Samsung wants to win back Apple’s A-series chip orders

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Samsung
Samsung wants to pick up some extra Apple orders.
Photo: Jim Merithew / Cult of Mac

Samsung has long been a crucial part of Apple’s supply chain, but it wants to muscle in on the company’s A-series processor orders as well.

According to a new report, Samsung is looking to regain the A-series orders that it received from Apple until TSMC took over several years ago. Previously Samsung held the exclusive order contract for these mobile A-series chips, which are used to power the iPhone and iPad.

With this in mind, Samsung is said to be running “full throttle” to develop InFO (integrated fan-out) packaging technology, and is also supposedly outpacing TSMC to develop chips using the 7-nanometer extreme ultraviolet lithography (EUV) process. By doing so, it is hoping to win back orders from Apple in 2019.

To attract takers, Samsung has dropped its foundry quotes by a massive 20 percent to try and get orders from companies such as Apple. However, it has had little response due to the perceived technical challenges involved with the EUV 7nm process. This includes both yield-rate issues and quality risk, which Samsung has yet to convince others it can overcome.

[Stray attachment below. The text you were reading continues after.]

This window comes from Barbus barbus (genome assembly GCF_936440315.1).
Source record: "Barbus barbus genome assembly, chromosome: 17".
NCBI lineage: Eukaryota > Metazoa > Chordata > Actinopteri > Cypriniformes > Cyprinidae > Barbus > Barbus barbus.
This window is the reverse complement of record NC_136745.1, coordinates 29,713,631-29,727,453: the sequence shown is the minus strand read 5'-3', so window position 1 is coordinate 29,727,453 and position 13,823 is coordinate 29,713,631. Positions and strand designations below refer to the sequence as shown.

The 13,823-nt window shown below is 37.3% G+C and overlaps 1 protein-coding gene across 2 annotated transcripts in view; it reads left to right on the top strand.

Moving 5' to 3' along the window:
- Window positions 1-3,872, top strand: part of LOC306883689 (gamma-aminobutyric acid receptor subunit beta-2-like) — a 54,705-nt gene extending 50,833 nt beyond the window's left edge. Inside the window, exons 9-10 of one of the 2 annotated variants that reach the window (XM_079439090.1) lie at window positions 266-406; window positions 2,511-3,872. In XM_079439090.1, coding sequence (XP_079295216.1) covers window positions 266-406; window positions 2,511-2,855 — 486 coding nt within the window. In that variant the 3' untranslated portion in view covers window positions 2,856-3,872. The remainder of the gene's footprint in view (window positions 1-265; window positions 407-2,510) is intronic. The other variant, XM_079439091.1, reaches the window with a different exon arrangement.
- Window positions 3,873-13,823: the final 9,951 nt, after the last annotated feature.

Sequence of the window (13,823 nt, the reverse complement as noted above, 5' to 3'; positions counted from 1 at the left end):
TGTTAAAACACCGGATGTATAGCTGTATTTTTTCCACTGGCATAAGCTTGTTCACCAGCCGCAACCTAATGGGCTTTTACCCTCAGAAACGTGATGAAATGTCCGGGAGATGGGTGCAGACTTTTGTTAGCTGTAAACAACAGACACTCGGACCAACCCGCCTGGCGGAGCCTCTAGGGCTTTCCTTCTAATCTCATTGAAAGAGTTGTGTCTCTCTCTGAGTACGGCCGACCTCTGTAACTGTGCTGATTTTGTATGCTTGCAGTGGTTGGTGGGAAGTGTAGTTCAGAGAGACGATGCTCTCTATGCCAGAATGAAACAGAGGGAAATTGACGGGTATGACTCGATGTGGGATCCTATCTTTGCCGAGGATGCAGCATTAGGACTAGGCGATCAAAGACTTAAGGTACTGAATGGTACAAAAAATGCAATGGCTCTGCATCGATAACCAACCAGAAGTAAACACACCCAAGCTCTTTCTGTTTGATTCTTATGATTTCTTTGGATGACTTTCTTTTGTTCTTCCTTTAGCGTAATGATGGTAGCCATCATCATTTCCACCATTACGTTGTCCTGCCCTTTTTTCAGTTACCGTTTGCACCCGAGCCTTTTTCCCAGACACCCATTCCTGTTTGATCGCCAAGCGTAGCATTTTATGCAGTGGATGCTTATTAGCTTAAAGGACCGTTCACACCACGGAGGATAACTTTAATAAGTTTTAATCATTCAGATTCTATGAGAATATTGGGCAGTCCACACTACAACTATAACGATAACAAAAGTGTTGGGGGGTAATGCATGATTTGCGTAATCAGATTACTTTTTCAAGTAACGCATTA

Samsung vs. Apple

Samsung and TSMC have been battling back and forth over Apple orders for years. This has led to plenty of drama, such as when a former TSMC employee was charged with leaking trade secrets to Samsung. In the past, Foxconn CEO Terry Gou has even gotten involved to lobby on behalf of TSMC, prompted by fears that Samsung will take over more and more of the work involved in producing iPhone components.

While Apple has continued to work with Samsung, despite their ongoing legal drama, we understand why Apple may not be quite so keen to hand over A-series orders to the South Korean giant. Apple typically likes to spread its orders around, rather than relying on only a few suppliers.

Then again, if Samsung can prove its EUV 7nm tech works, and throw in a nice discount for good measure, anything could happen!

Source: Digitimes